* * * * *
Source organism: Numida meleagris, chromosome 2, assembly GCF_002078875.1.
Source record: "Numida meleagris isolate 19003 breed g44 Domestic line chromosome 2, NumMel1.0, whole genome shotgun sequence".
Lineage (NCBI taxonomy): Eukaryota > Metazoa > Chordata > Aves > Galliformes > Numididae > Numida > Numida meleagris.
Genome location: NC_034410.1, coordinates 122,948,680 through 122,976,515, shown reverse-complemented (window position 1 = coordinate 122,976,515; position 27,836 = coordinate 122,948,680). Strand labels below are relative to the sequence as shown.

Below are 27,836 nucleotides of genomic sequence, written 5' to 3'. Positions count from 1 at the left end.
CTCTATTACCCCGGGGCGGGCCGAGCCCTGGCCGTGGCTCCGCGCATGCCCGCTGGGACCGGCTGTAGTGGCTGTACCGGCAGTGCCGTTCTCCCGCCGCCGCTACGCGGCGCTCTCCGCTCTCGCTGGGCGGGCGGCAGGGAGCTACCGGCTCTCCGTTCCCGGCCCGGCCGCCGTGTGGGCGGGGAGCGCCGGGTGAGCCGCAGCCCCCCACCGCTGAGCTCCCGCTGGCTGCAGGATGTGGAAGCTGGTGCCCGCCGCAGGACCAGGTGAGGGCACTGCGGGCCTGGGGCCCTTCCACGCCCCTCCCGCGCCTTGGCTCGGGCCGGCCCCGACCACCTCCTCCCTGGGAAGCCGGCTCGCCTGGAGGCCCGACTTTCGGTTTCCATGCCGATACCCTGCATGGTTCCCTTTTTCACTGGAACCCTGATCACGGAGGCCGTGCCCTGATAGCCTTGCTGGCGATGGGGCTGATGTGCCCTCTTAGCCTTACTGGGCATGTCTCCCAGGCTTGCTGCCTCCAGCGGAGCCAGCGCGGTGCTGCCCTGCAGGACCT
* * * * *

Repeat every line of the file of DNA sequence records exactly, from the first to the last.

Source organism: Numida meleagris, chromosome 2, assembly GCF_002078875.1.
Source record: "Numida meleagris isolate 19003 breed g44 Domestic line chromosome 2, NumMel1.0, whole genome shotgun sequence".
Lineage (NCBI taxonomy): Eukaryota > Metazoa > Chordata > Aves > Galliformes > Numididae > Numida > Numida meleagris.
Genome location: NC_034410.1, coordinates 122,948,680 through 122,976,515, shown reverse-complemented (window position 1 = coordinate 122,976,515; position 27,836 = coordinate 122,948,680). Strand labels below are relative to the sequence as shown.

Below are 27,836 nucleotides of genomic sequence, written 5' to 3'. Positions count from 1 at the left end.
CTCTATTACCCCGGGGCGGGCCGAGCCCTGGCCGTGGCTCCGCGCATGCCCGCTGGGACCGGCTGTAGTGGCTGTACCGGCAGTGCCGTTCTCCCGCCGCCGCTACGCGGCGCTCTCCGCTCTCGCTGGGCGGGCGGCAGGGAGCTACCGGCTCTCCGTTCCCGGCCCGGCCGCCGTGTGGGCGGGGAGCGCCGGGTGAGCCGCAGCCCCCCACCGCTGAGCTCCCGCTGGCTGCAGGATGTGGAAGCTGGTGCCCGCCGCAGGACCAGGTGAGGGCACTGCGGGCCTGGGGCCCTTCCACGCCCCTCCCGCGCCTTGGCTCGGGCCGGCCCCGACCACCTCCTCCCTGGGAAGCCGGCTCGCCTGGAGGCCCGACTTTCGGTTTCCATGCCGATACCCTGCATGGTTCCCTTTTTCACTGGAACCCTGATCACGGAGGCCGTGCCCTGATAGCCTTGCTGGCGATGGGGCTGATGTGCCCTCTTAGCCTTACTGGGCATGTCTCCCAGGCTTGCTGCCTCCAGCGGAGCCAGCGCGGTGCTGCCCTGCAGGACCT